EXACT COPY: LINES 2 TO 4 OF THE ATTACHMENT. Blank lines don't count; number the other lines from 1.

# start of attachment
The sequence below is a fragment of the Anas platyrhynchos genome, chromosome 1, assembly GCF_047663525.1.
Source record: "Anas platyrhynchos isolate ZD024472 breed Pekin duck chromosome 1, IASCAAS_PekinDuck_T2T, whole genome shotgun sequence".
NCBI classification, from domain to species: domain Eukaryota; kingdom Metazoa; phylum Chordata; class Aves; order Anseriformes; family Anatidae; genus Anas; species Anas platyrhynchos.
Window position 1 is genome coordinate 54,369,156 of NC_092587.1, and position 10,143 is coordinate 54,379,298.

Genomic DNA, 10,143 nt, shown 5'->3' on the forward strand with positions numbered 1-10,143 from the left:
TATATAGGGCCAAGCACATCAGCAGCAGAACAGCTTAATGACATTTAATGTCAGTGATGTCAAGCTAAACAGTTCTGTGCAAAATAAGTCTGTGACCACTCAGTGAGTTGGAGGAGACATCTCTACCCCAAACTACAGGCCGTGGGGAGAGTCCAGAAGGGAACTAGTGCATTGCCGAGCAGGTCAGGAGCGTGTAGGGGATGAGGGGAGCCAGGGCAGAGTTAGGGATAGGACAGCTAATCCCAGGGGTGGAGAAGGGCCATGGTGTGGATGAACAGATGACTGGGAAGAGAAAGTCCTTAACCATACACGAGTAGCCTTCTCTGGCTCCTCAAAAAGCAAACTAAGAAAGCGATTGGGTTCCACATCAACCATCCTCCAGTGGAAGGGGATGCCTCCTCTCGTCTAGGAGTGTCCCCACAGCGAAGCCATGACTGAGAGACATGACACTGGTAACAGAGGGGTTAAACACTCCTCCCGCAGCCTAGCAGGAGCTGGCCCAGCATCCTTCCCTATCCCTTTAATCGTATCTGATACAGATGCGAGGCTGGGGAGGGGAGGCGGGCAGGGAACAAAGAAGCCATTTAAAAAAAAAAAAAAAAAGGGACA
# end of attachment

Source record: "Anas platyrhynchos isolate ZD024472 breed Pekin duck chromosome 1, IASCAAS_PekinDuck_T2T, whole genome shotgun sequence".
NCBI classification, from domain to species: domain Eukaryota; kingdom Metazoa; phylum Chordata; class Aves; order Anseriformes; family Anatidae; genus Anas; species Anas platyrhynchos.
Window position 1 is genome coordinate 54,369,156 of NC_092587.1, and position 10,143 is coordinate 54,379,298.